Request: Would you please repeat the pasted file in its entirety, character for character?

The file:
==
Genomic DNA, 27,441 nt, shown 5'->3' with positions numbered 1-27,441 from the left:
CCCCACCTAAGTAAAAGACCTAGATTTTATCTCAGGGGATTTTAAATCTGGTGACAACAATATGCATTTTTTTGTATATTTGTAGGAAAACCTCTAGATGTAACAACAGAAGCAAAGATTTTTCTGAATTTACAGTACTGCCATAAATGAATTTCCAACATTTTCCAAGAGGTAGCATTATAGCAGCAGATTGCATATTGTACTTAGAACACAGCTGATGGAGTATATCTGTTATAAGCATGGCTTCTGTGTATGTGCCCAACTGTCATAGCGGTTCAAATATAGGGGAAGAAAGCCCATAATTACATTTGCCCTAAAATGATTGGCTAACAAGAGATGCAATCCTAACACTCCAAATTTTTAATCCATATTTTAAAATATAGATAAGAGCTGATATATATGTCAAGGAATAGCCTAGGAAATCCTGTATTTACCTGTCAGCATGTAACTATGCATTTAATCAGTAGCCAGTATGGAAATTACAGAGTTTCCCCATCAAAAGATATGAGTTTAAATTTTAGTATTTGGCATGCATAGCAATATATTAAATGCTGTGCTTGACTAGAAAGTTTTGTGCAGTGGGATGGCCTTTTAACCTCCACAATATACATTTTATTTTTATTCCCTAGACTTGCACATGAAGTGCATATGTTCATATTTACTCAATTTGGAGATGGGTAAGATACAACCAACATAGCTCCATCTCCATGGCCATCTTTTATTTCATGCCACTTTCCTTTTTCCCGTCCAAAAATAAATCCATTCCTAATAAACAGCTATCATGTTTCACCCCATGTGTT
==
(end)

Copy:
Genomic DNA, 27,441 nt, shown 5'->3' with positions numbered 1-27,441 from the left:
CCCCACCTAAGTAAAAGACCTAGATTTTATCTCAGGGGATTTTAAATCTGGTGACAACAATATGCATTTTTTTGTATATTTGTAGGAAAACCTCTAGATGTAACAACAGAAGCAAAGATTTTTCTGAATTTACAGTACTGCCATAAATGAATTTCCAACATTTTCCAAGAGGTAGCATTATAGCAGCAGATTGCATATTGTACTTAGAACACAGCTGATGGAGTATATCTGTTATAAGCATGGCTTCTGTGTATGTGCCCAACTGTCATAGCGGTTCAAATATAGGGGAAGAAAGCCCATAATTACATTTGCCCTAAAATGATTGGCTAACAAGAGATGCAATCCTAACACTCCAAATTTTTAATCCATATTTTAAAATATAGATAAGAGCTGATATATATGTCAAGGAATAGCCTAGGAAATCCTGTATTTACCTGTCAGCATGTAACTATGCATTTAATCAGTAGCCAGTATGGAAATTACAGAGTTTCCCCATCAAAAGATATGAGTTTAAATTTTAGTATTTGGCATGCATAGCAATATATTAAATGCTGTGCTTGACTAGAAAGTTTTGTGCAGTGGGATGGCCTTTTAACCTCCACAATATACATTTTATTTTTATTCCCTAGACTTGCACATGAAGTGCATATGTTCATATTTACTCAATTTGGAGATGGGTAAGATACAACCAACATAGCTCCATCTCCATGGCCATCTTTTATTTCATGCCACTTTCCTTTTTCCCGTCCAAAAATAAATCCATTCCTAATAAACAGCTATCATGTTTCACCCCATGTGTT